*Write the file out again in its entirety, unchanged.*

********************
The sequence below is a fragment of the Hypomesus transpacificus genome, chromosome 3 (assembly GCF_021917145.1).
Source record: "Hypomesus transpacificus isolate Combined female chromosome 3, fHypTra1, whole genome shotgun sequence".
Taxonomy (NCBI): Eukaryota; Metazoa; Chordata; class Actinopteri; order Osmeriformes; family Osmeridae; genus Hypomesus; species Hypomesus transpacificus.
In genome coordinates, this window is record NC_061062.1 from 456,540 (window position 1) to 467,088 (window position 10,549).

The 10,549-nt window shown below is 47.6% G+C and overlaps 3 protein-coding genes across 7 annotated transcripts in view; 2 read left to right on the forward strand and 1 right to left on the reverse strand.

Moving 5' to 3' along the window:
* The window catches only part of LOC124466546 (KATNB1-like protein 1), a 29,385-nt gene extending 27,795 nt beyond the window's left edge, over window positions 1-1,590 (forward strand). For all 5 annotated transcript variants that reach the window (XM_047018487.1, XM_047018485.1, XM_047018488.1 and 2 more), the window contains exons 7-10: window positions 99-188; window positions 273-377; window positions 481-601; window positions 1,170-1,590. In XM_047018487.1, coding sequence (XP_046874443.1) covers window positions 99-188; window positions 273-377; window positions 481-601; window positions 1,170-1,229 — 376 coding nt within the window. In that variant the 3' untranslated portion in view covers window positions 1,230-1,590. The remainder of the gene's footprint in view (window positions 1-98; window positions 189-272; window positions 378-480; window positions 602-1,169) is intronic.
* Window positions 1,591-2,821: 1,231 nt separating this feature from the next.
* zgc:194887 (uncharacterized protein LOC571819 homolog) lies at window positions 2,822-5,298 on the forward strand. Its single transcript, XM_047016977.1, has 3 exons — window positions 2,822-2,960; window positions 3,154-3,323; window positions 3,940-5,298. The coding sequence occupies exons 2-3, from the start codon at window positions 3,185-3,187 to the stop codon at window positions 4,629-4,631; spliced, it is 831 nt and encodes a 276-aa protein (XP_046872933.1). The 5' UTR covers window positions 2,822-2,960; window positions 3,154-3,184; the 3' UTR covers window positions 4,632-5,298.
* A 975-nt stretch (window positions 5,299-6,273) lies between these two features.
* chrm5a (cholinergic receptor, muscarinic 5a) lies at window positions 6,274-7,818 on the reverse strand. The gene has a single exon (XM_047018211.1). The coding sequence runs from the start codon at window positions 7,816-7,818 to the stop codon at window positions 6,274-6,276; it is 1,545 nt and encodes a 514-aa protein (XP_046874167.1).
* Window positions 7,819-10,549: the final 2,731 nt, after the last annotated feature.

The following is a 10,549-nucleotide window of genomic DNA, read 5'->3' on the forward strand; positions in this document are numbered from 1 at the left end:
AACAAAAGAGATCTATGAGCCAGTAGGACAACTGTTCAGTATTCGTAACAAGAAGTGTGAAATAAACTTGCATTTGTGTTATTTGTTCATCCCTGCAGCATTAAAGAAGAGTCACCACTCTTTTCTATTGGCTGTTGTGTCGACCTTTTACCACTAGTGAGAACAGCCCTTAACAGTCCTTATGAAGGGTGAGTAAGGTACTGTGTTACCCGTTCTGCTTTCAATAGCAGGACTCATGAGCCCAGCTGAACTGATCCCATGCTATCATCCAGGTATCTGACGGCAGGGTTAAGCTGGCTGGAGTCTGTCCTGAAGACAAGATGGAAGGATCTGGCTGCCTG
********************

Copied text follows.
The sequence below is a fragment of the Hypomesus transpacificus genome, chromosome 3 (assembly GCF_021917145.1).
Source record: "Hypomesus transpacificus isolate Combined female chromosome 3, fHypTra1, whole genome shotgun sequence".
Taxonomy (NCBI): Eukaryota; Metazoa; Chordata; class Actinopteri; order Osmeriformes; family Osmeridae; genus Hypomesus; species Hypomesus transpacificus.
In genome coordinates, this window is record NC_061062.1 from 456,540 (window position 1) to 467,088 (window position 10,549).

The 10,549-nt window shown below is 47.6% G+C and overlaps 3 protein-coding genes across 7 annotated transcripts in view; 2 read left to right on the forward strand and 1 right to left on the reverse strand.

Moving 5' to 3' along the window:
* The window catches only part of LOC124466546 (KATNB1-like protein 1), a 29,385-nt gene extending 27,795 nt beyond the window's left edge, over window positions 1-1,590 (forward strand). For all 5 annotated transcript variants that reach the window (XM_047018487.1, XM_047018485.1, XM_047018488.1 and 2 more), the window contains exons 7-10: window positions 99-188; window positions 273-377; window positions 481-601; window positions 1,170-1,590. In XM_047018487.1, coding sequence (XP_046874443.1) covers window positions 99-188; window positions 273-377; window positions 481-601; window positions 1,170-1,229 — 376 coding nt within the window. In that variant the 3' untranslated portion in view covers window positions 1,230-1,590. The remainder of the gene's footprint in view (window positions 1-98; window positions 189-272; window positions 378-480; window positions 602-1,169) is intronic.
* Window positions 1,591-2,821: 1,231 nt separating this feature from the next.
* zgc:194887 (uncharacterized protein LOC571819 homolog) lies at window positions 2,822-5,298 on the forward strand. Its single transcript, XM_047016977.1, has 3 exons — window positions 2,822-2,960; window positions 3,154-3,323; window positions 3,940-5,298. The coding sequence occupies exons 2-3, from the start codon at window positions 3,185-3,187 to the stop codon at window positions 4,629-4,631; spliced, it is 831 nt and encodes a 276-aa protein (XP_046872933.1). The 5' UTR covers window positions 2,822-2,960; window positions 3,154-3,184; the 3' UTR covers window positions 4,632-5,298.
* A 975-nt stretch (window positions 5,299-6,273) lies between these two features.
* chrm5a (cholinergic receptor, muscarinic 5a) lies at window positions 6,274-7,818 on the reverse strand. The gene has a single exon (XM_047018211.1). The coding sequence runs from the start codon at window positions 7,816-7,818 to the stop codon at window positions 6,274-6,276; it is 1,545 nt and encodes a 514-aa protein (XP_046874167.1).
* Window positions 7,819-10,549: the final 2,731 nt, after the last annotated feature.

The following is a 10,549-nucleotide window of genomic DNA, read 5'->3' on the forward strand; positions in this document are numbered from 1 at the left end:
AACAAAAGAGATCTATGAGCCAGTAGGACAACTGTTCAGTATTCGTAACAAGAAGTGTGAAATAAACTTGCATTTGTGTTATTTGTTCATCCCTGCAGCATTAAAGAAGAGTCACCACTCTTTTCTATTGGCTGTTGTGTCGACCTTTTACCACTAGTGAGAACAGCCCTTAACAGTCCTTATGAAGGGTGAGTAAGGTACTGTGTTACCCGTTCTGCTTTCAATAGCAGGACTCATGAGCCCAGCTGAACTGATCCCATGCTATCATCCAGGTATCTGACGGCAGGGTTAAGCTGGCTGGAGTCTGTCCTGAAGACAAGATGGAAGGATCTGGCTGCCTG